Sometimes it’s Okay to Be Needy
Warning: I’m about to get kinda sappy. And philosophical. And I’m not even drinking.
Earlier this year, my partner-in-crime took leave of our tap company, The Lady Hoofers, in order to pursue other projects. A few days later, I found myself at a Young Adult Friends Retreat (i.e. a weekend-long Quaker slumber party) at Swarthmore Meeting wondering how the hell I was going to pick up the pieces and keep things running on my own.
The thing is I wasn’t quite as lost as I’d originally feared. Every job I’ve ever had, every boss I’ve dealt with, every company I’ve danced for has been a lesson in the way to do (or to not do) things. I didn’t realize it—in fact, I never really thought about it back in college when all of my friends were attaching “Dance” to their last names and forming their own “companies”—but my entire life has been a crash course in how to run a company.
At any event, during the retreat, I decided to attend a workshop led by Thomas Swain. The Quakers amongst you will know exactly who I’m talking about and if you don’t, you should totally get to know him because he is one of truly inspired people who can look you in the eyes, as you a simple question, and have you in tears three seconds later because he’s caused you realize something about yourself that you never knew before—something that’s going to make everything else seem possible all of the sudden.
At least that’s what happened to me.
The workshop was all about gifts: identifying gifts, cultivating gifts, nurturing gifts, and so on. The notion of “gifts” (meaning God-given talents, skills or abilities) is a popular one in Quaker circles, especially young adult Quaker circles when you put a bunch of eccentric, self-aware 20-somethings who went to small, private liberal arts schools in a room together.
Everybody sits around stressing about what they’re meant to do with their lives; if you haven’t quit your job and gone off to join the Peace Corps, you feel like you’re not doing enough and if you have joined the Peace Corps you’re wondering if you did it for the right reasons and trying to figure out what to do now.
It’s almost comical, but everyone is so damn sincere in their intentions and honest about their insecurities that you can’t help but feel a little better about the state of the world. Now that I’m one of the older “Young Adult Friends” I look at all of the poor undergrads who are freaking out about declaring their majors and the poor post-grads who are freaking out about what they’re meant to do with their lives and I just want to them to relax—the answers will come—but then I remember how I was a few years back (heck—how I was a few months back!) and I know that nothing I can say will convince them. They’ll have to come to these things on their own.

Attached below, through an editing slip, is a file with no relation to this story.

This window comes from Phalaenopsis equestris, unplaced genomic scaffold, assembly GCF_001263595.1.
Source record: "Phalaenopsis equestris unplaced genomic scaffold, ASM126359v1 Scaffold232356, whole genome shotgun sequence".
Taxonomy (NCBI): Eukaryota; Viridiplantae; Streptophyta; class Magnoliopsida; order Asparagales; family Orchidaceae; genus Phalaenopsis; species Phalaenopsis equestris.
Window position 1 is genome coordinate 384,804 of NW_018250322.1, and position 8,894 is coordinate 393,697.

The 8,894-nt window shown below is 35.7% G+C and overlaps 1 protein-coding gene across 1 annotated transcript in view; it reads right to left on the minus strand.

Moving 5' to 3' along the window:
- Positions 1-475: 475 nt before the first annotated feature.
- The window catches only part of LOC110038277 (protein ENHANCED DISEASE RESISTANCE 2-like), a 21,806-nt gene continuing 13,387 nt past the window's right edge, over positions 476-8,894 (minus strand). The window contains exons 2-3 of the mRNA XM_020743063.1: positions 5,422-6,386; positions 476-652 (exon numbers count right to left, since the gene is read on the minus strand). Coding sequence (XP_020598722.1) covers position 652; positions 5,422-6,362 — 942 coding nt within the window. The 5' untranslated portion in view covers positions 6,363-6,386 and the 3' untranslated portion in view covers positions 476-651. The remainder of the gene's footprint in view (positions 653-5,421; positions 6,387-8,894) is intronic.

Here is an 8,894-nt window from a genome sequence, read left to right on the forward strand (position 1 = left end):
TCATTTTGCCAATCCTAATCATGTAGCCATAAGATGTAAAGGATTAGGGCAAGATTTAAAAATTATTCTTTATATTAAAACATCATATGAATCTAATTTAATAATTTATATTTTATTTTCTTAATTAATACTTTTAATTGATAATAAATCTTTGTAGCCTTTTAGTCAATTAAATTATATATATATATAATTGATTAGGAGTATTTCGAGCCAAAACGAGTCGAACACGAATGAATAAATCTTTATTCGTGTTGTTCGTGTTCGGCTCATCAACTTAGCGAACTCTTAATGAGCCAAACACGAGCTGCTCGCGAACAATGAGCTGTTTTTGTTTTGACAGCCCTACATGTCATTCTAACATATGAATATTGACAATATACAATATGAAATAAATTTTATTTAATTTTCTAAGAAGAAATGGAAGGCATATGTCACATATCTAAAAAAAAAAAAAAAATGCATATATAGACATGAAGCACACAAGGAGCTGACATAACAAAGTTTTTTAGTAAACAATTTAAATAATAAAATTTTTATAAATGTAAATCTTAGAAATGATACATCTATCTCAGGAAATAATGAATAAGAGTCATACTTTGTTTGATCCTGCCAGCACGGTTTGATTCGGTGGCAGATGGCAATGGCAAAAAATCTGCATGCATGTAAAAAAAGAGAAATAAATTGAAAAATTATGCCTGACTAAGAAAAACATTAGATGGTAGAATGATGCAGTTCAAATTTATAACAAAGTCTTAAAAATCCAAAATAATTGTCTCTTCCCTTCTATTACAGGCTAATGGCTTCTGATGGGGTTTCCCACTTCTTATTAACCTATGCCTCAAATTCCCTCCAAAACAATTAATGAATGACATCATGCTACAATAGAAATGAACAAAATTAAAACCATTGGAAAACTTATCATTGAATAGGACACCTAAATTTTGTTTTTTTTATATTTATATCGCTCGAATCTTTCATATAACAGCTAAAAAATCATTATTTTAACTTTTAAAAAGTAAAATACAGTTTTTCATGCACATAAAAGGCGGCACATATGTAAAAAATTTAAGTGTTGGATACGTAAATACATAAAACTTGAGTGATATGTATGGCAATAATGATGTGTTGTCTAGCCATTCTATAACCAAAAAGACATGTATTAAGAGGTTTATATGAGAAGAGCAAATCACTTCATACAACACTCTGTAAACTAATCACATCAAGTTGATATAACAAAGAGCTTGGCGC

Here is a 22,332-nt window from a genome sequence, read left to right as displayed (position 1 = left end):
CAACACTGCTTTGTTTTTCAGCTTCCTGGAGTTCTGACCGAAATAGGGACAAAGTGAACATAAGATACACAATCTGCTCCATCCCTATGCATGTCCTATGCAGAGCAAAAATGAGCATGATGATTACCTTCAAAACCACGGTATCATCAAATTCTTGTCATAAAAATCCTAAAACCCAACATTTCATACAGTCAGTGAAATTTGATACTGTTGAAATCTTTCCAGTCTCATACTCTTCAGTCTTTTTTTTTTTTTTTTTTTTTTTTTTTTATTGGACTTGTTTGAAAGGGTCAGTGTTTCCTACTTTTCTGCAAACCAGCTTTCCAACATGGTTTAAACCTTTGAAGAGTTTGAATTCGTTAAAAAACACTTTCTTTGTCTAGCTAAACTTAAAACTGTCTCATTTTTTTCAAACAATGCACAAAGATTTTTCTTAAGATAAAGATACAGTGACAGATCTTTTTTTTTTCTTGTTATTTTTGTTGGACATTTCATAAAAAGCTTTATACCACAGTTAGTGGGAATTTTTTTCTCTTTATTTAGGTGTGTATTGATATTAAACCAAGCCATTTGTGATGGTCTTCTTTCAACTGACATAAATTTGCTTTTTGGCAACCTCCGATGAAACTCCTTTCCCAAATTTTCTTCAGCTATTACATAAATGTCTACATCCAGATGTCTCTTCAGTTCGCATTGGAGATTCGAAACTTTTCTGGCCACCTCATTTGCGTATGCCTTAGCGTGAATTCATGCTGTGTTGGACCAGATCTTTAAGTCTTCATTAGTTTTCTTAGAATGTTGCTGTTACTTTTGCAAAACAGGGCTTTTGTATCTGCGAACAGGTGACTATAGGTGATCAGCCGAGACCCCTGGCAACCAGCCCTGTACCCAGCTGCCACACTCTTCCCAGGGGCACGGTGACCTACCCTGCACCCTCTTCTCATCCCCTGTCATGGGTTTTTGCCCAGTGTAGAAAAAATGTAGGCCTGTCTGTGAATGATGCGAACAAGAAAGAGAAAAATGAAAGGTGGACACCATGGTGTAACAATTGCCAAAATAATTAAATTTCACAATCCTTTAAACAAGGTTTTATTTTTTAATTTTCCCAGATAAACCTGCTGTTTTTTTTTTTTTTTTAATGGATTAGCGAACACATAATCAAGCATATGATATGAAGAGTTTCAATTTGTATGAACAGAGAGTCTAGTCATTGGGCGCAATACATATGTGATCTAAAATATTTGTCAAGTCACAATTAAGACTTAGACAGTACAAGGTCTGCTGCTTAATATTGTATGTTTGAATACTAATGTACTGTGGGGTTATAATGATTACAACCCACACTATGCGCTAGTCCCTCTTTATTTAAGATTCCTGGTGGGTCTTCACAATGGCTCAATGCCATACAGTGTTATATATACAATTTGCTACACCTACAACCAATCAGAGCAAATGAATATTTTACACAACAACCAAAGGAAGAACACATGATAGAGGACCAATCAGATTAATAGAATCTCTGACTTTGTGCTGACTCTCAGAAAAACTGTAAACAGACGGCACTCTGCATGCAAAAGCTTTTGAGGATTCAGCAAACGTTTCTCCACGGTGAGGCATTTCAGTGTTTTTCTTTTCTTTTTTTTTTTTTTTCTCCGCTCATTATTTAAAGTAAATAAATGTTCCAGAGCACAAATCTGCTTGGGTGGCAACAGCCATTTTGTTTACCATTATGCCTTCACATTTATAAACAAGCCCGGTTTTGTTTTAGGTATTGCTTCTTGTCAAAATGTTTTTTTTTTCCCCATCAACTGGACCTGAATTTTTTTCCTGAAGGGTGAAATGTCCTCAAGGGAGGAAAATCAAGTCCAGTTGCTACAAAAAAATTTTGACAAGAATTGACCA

At any rate, during the course of the workshop, Thomas steered the conversation from gifts to needs. Needs, unlike gifts, aren’t something to be proud of. Needs aren’t something you want to admit to other people. Needs are something you’re meant to hide, to compensate for as best you can—at least that’s what I used to think.
“Needs aren’t signs of weakness” Thomas told us. “Needs are opportunities for other to utilize their gifts.”
I can’t remember if that’s exactly how he phrased it but I’m going to put it out there again because it’s important:
Needs aren’t signs of weakness. Needs are opportunities for other to utilize their gifts.
I don’t know about you but I had never, ever thought about it that way before.
And suddenly, asking for help didn’t seem like such a horrible prospect. So I talked to my friends who work in arts administration; I met my old boss for coffee to pick her brain; I scheduled a meeting with the director of Philadelphia’s DanceUSA office. “Talk to me about non-violent communication,” I asked one friend; “Can we swap marketing support for studio space?” I asked another.
I toyed with the idea of trying to adopt the Quaker business method to suit the company’s administrative needs but after further consideration, I realized that a spirit-led, consensus-driven decision making process wasn’t going to be the right course for us.
So I called my brother. “Tell me about the different types of leadership structures you learned about in your business courses.”
“The best businesses are run by a single, strong leader,” he told me. “But not just any leader: a leader who takes ideas from his or her employees.”
I could do that.
I know all directors think their dancers are awesome but mine really are. Most people don’t think very much of dancers—everyone assumes were rather dimwitted, albeit talented, and certainly not capable of doing anything beyond performing—but between the four dancers of our First Company and our four Apprentices, I’ve got “binders full” of smart, creative, multi-talented women.
I knew enough to survey our dancers about their “related skills” before last fall’s auditions even began so I really do have binders full of their qualifications: costuming, video editing, graphic design, social media—and that’s before you rope in the boyfriends/husbands! One dancer’s significant other made lunch for the entire company after our outdoor performance at the Headhouse Farmer’s Market last December; another’s took the morning off work to lend us his band’s sound system. TWD ran interference at last month’s Master Class and when I was complaining about my inability to glean any useful information from the surveys we’d distributed he got quiet for a moment then said, “About those surveys… I was going to tell you this sooner but you seemed so proud of them. They weren’t… well, Nena, you have to write the questions differently to get the kind of data you want.”
It never occurred to me to ask my boyfriend—who writes test questions and crunches numbers for a living—to help us with figure out how to ask the right kinds of questions. Duh.
Over the past few weeks, I’ve appointed a Rehearsal Assistant (who also serves as our secretary at business meetings and one half of our social media team), a Treasurer (who also serves as the other half) and an official Apprentice/Student Representative to make sure that the concerns of our Apprentice Dancers, most of whom are students and don’t have their own cars, are heard at our business meetings.